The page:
Whisky Magazine Issue 25
This article is 11 years old and some information provided may be time sensitive. Please check all details of events, tours, opening times and other information before travelling or making arrangements.
Copyright Whisky Magazine © 1999-2014. All rights reserved. To use or reproduce part or all of this article please contact us for details of how you can do so legally.
Brian Hennigan chuckles his way through a rich supply of Scottish whisky humour
Anyone offered one of the many recent “rare but authentic (honest!)” bottlings that the industry has been throwing at us will know that a sense of humour is an important commodity in the whisky world. You know the type of thing; Glenwallet 12 Year Old – The Newspaper Boy's Selection, Matured in Fusty Milk Cartons – £85 plus VAT.
The only thing requiring a greater sense of humour is the idea that Scotland remains one of the most expensive places to buy Scotch in the known world.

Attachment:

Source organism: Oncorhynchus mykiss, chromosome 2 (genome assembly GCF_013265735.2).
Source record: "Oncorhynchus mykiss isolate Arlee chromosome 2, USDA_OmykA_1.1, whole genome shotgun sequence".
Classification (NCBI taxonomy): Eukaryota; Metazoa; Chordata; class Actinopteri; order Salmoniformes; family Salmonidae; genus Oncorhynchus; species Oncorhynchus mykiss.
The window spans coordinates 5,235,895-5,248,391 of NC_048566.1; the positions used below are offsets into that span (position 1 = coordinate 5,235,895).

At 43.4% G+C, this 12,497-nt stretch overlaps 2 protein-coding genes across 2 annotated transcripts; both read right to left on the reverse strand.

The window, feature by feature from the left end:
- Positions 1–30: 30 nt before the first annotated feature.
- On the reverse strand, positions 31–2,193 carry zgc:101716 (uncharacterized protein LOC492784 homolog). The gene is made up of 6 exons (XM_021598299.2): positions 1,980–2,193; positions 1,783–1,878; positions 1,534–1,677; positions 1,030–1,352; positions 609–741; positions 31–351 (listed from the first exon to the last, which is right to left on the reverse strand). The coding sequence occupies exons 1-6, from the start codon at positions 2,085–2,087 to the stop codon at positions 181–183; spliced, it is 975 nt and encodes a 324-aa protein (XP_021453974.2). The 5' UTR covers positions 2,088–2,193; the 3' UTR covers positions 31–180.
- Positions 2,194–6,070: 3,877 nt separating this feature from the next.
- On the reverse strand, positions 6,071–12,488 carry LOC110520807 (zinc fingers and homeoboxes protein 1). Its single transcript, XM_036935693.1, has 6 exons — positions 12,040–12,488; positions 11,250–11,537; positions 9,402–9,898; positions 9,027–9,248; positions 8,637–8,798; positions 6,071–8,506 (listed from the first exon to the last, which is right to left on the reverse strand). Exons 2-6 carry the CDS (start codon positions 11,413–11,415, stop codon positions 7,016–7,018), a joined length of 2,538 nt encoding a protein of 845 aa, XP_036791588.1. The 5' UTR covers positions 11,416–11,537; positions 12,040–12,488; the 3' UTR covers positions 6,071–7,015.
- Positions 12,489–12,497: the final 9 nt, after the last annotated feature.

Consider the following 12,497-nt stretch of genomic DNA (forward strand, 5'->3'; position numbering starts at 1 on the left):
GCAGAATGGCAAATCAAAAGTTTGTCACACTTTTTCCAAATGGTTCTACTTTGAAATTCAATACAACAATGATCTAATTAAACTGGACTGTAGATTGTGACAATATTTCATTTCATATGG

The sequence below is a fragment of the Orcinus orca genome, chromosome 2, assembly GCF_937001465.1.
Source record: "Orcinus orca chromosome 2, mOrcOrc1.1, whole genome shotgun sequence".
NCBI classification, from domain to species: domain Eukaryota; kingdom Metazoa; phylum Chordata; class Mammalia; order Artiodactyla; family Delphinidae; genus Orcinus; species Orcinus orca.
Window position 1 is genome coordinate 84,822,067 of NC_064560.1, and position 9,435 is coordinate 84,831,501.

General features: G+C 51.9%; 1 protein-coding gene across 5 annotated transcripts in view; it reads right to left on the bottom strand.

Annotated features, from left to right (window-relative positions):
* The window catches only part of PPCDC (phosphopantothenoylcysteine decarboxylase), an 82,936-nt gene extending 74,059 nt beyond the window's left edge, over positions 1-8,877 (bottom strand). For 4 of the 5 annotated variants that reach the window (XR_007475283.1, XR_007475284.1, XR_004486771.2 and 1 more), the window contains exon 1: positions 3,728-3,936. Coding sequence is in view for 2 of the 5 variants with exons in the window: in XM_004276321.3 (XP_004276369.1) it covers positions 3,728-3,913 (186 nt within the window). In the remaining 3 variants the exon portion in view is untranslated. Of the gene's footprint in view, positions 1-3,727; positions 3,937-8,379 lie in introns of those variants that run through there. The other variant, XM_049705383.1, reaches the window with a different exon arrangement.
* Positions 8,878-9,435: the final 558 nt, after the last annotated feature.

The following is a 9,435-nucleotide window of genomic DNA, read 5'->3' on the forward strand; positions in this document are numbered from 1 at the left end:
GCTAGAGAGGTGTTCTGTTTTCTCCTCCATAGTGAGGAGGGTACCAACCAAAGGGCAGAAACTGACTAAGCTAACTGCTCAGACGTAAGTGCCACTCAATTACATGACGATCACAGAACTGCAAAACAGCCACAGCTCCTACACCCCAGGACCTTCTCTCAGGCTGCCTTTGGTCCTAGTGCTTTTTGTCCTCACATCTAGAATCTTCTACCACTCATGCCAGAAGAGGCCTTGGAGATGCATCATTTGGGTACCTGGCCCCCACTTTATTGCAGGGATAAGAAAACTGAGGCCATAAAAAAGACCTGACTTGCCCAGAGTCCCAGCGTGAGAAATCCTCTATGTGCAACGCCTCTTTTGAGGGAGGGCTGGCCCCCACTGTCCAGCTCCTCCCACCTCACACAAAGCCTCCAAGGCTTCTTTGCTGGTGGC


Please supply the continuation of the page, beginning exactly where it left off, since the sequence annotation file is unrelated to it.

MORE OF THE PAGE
Yet the successful combination of whisky and humour is a tradition that goes beyond “Duty Free Exclusives”. Since time immemorial, the lochs and glens of Scotland have reverberated to the sound of well-slapped thighs, as beefy Highlanders pay tribute to the jocular words of their dram-spilling chums.
Jocular itself is a Scottish word, shortened to Jock and then applied to anyone of Scottish origin. Employed by visiting tourists on the streets of Edinburgh, it is sure to endear them to the local populace. Prefix it with the friendly term “Hey” (as in “Hey Jock, do you have a copy of the Chicago Tribune?”) and you are sure to receive some of our legendary Caledonian hospitality.
Jocks play a central role in world humour, it being globally recognised that Scottish people are inherently amusing, particularly when running round an athletics track or playing football.
Not surprisingly, many Scottish jokes feature a character called Jock. This may occasionally be changed to Jimmy, ...